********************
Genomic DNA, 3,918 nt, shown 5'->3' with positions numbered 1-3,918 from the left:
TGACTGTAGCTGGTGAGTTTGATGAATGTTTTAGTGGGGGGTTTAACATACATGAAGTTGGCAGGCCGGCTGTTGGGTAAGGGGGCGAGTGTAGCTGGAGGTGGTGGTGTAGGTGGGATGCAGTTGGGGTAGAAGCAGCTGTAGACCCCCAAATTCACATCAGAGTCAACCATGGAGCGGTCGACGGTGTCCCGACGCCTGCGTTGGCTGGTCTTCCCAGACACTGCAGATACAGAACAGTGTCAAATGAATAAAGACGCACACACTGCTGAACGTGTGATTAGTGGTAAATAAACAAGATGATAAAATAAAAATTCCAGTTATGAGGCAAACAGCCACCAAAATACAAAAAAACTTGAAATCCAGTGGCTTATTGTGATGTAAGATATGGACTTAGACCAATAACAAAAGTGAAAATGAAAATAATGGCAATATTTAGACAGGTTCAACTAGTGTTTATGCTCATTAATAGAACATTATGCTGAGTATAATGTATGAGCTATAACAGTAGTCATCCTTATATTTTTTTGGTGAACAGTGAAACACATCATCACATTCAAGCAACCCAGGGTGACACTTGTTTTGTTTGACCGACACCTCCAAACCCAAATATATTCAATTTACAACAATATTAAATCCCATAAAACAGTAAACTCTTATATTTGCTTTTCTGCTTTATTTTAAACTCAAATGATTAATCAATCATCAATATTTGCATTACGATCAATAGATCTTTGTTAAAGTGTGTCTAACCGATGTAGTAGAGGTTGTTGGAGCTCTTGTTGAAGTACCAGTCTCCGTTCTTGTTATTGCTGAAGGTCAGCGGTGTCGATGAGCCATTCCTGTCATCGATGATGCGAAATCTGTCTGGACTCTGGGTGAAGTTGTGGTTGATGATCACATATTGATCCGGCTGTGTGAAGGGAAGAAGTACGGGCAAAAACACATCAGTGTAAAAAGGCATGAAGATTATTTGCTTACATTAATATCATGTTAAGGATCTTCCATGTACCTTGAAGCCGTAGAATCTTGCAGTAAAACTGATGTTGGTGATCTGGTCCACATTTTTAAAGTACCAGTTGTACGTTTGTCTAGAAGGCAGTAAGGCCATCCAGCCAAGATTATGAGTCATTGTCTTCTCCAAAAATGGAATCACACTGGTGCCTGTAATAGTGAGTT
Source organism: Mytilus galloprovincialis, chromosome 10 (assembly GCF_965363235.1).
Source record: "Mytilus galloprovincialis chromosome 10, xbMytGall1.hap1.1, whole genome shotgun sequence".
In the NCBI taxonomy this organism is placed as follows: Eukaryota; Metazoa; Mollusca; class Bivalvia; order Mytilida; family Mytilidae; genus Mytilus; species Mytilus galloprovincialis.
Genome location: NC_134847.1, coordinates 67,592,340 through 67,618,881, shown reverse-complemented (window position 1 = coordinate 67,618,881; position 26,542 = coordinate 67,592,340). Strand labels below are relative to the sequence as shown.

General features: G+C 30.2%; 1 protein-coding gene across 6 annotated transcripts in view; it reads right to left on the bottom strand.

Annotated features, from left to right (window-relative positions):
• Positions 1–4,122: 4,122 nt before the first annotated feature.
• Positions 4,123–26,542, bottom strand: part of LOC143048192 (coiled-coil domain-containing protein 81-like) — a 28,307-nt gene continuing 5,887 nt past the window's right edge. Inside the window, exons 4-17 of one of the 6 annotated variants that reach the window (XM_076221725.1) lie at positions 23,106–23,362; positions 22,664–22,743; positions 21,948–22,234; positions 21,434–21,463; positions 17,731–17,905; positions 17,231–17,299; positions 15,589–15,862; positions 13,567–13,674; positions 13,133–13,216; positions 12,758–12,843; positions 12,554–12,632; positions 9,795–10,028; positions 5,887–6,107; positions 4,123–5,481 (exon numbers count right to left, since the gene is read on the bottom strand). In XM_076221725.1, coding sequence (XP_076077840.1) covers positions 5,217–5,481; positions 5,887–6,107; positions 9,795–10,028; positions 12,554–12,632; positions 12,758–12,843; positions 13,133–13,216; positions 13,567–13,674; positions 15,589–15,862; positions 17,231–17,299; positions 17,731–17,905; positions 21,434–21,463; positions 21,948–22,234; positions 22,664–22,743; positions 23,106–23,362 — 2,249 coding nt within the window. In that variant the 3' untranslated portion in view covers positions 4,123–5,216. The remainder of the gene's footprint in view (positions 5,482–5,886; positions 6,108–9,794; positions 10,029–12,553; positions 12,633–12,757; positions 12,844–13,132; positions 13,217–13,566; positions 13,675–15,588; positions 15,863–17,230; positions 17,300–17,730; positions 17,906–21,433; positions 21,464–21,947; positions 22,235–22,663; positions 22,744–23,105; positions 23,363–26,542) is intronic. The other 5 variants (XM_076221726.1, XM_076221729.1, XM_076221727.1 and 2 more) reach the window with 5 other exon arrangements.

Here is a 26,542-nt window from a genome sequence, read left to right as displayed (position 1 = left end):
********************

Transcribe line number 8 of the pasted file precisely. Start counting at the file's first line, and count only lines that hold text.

Annotated features, from left to right (window-relative positions):